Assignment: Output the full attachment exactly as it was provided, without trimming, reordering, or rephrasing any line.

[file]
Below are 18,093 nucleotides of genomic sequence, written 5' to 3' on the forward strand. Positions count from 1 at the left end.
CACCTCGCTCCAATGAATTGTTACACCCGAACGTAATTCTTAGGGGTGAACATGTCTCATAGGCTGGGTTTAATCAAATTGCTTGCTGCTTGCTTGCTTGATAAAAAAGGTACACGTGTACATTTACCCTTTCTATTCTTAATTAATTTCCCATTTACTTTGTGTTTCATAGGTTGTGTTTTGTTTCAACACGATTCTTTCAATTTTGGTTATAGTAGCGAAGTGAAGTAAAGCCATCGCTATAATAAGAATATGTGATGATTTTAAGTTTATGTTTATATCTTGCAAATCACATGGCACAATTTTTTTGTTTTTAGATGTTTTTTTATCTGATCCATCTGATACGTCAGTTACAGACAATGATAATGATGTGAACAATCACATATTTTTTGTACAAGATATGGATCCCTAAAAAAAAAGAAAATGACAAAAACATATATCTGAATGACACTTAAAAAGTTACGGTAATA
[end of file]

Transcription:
Below are 18,093 nucleotides of genomic sequence, written 5' to 3' on the forward strand. Positions count from 1 at the left end.
CACCTCGCTCCAATGAATTGTTACACCCGAACGTAATTCTTAGGGGTGAACATGTCTCATAGGCTGGGTTTAATCAAATTGCTTGCTGCTTGCTTGCTTGATAAAAAAGGTACACGTGTACATTTACCCTTTCTATTCTTAATTAATTTCCCATTTACTTTGTGTTTCATAGGTTGTGTTTTGTTTCAACACGATTCTTTCAATTTTGGTTATAGTAGCGAAGTGAAGTAAAGCCATCGCTATAATAAGAATATGTGATGATTTTAAGTTTATGTTTATATCTTGCAAATCACATGGCACAATTTTTTTGTTTTTAGATGTTTTTTTATCTGATCCATCTGATACGTCAGTTACAGACAATGATAATGATGTGAACAATCACATATTTTTTGTACAAGATATGGATCCCTAAAAAAAAAGAAAATGACAAAAACATATATCTGAATGACACTTAAAAAGTTACGGTAATA